It’s still cold and dark but the process of dreaming, planning, and anticipation is exciting and heart-warming! Think about how much zucchini you will use, and what fruits and vegetables your family will actually eat. A little planning goes a long way toward saving time, and increasing efficiency and utilized yield in the year ahead.
• Map and plan out veggie garden keeping crop rotation in mind. This is also a good time to work on hardscaping projects.
• If you’ve planned ahead last year, you can still be harvesting from the garden. Some vegetables to be harvesting now include winter hardy varieties of leeks, beets, parsnips, carrots, chard, perpetual spinach, kale and other members of the cabbage family. With a little protection you may even have some salad greens.
• It’s worth emptying your potato sacks and other produce in storage to check for any that are starting to rot before it spreads. Also, keep an eye on tuber storage so as to avoid dehydration or any rot starting.
• On a dry day, prune grapes, fruit trees, berries, and summer and fall-blooming deciduous shrubs so it’s done before the sap runs.
• If you use dormant-oil, now is the time to spray fruit trees. It is vital that the leaves have not begun to unfurl, or you will do more harm than good.
• Sharpen and clean tools with emery cloth, and apply a thin coat of linseed oil to protect from rust. Try an overnight vinegar bath for rusty tools. If you need new tools opt for steel with hardwood handles for quality and durability. Cheap tools with plastic handles don’t last.
• Keep the plot tidy and check tree stakes remain firm, greenhouses are secure etc. against winter storms.
• Continue soil revamping and amending.
• Make sure your compost pile stays covered to prevent rain from leaching nitrogen.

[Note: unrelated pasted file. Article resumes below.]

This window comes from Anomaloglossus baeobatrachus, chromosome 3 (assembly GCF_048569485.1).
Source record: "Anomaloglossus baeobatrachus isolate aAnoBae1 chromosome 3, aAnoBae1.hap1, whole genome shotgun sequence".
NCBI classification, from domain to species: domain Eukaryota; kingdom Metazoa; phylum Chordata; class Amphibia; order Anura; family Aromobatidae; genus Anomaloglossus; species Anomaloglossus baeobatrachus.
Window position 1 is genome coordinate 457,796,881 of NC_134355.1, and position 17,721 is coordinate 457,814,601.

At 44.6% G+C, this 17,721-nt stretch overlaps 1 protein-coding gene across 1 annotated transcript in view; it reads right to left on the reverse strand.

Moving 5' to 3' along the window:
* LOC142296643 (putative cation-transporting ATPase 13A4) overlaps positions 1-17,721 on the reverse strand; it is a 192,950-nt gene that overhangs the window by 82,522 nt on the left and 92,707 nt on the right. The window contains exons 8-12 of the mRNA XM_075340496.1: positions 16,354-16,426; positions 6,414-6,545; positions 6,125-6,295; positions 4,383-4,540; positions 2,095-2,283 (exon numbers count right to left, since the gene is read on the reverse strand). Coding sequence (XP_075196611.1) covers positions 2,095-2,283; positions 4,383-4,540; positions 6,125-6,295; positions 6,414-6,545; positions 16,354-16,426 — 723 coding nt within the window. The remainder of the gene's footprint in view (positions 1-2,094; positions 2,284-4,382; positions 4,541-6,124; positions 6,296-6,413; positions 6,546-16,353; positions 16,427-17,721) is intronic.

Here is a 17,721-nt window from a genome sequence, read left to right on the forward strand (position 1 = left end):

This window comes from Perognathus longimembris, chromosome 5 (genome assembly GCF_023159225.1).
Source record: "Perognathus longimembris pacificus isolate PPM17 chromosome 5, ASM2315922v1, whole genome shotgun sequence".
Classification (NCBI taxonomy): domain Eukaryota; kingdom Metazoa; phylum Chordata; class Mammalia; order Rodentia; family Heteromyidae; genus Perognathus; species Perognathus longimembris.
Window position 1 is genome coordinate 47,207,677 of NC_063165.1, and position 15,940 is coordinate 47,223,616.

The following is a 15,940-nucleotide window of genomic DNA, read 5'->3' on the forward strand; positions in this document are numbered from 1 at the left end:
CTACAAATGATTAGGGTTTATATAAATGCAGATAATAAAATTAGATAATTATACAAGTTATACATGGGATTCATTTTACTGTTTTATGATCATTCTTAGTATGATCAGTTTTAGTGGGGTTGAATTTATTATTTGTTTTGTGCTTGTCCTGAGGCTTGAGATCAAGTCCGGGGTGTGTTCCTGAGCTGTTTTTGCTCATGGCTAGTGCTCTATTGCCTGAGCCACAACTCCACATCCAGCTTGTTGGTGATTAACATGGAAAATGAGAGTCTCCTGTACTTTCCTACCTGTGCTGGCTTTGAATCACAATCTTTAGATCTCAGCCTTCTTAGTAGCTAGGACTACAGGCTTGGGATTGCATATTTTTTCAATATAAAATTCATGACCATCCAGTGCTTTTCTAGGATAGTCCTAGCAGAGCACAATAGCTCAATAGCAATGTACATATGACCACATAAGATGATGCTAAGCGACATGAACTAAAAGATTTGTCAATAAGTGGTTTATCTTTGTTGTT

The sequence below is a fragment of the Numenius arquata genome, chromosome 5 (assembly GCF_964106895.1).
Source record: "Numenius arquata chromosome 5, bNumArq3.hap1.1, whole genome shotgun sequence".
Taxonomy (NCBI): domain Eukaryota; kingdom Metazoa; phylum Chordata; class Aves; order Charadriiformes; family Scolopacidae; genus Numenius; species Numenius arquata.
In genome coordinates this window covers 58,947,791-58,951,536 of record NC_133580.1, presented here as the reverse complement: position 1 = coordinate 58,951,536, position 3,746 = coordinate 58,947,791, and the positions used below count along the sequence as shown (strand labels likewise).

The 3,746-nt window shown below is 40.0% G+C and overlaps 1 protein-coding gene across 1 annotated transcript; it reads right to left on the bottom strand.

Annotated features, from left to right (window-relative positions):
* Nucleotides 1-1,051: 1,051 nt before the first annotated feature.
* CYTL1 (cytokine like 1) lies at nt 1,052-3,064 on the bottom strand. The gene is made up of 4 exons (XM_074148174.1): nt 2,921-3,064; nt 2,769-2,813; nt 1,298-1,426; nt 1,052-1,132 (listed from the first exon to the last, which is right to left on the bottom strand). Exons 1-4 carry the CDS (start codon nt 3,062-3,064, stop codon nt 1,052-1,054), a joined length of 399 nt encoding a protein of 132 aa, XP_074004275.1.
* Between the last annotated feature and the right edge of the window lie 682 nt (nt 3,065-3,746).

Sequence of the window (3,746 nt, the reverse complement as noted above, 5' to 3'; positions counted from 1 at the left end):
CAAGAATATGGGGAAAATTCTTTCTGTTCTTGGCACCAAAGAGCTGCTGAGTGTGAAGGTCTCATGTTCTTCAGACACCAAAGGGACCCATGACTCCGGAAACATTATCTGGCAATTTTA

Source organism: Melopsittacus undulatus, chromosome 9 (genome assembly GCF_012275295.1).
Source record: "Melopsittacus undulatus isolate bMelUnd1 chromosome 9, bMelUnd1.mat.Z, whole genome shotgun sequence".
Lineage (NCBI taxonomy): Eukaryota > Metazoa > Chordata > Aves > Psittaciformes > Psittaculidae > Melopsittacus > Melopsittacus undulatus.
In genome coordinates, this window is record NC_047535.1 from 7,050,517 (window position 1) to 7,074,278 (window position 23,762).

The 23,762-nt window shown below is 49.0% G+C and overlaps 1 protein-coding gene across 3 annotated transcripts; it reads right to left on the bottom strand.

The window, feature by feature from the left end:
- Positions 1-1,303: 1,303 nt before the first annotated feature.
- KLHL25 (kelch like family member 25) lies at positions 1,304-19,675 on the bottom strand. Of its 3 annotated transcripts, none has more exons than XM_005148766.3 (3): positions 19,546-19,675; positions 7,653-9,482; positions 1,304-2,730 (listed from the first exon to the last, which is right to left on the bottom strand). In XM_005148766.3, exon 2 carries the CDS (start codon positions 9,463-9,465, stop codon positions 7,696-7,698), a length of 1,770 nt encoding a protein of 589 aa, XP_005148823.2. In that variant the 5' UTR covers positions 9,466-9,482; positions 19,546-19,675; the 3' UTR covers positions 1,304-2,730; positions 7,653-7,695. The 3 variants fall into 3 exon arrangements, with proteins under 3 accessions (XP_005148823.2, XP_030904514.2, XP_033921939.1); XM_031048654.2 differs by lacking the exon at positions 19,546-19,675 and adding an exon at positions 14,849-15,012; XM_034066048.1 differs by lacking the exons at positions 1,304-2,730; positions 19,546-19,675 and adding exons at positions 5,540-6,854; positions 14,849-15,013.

• Remove any mummified fruits hanging or on the ground under the trees as these will be harbouring pests.
• If it snows heavy, keep an eye on trees and shrubs. Although snow is insulating and should usually be left, if there is too much snow can make the branches more vulnerable to breakage.
• Chart microclimates. Watch for where snow melts unevenly and when. Take note of frost pockets where snow lingers longer on the ground.
• Make note of and work on drainage problems.
• Watch the network of tracks in the snow to see clearly who frequents your garden and their favourite paths.
• Now is a great time to sit down with your see catalogues or browse the seed merchants’ websites, and decide what you want to grow this year. Even if you have favourites, it’s often a good idea to try some new varieties and compare their performance.
In the Greenhouse: (Or cold-frame if you’re short on space!)
• Continue propagation of hardwood cuttings.
• In the latter half of January you could start some cultivars of leeks, onion, artichoke, hardy greens, and pansy seed. Heating coils are helpful. It’s tempting get over eager and transplant early in the season, but it’s much better to wait until there’s no chance of a late frost to put out your seedlings.
• Keep greenhouse hygienic and avoid too much moisture.
• Watch for insect infestations beginning.
Written by: Kira Desorcy, Horticulture Technician & Certified in Permaculture Design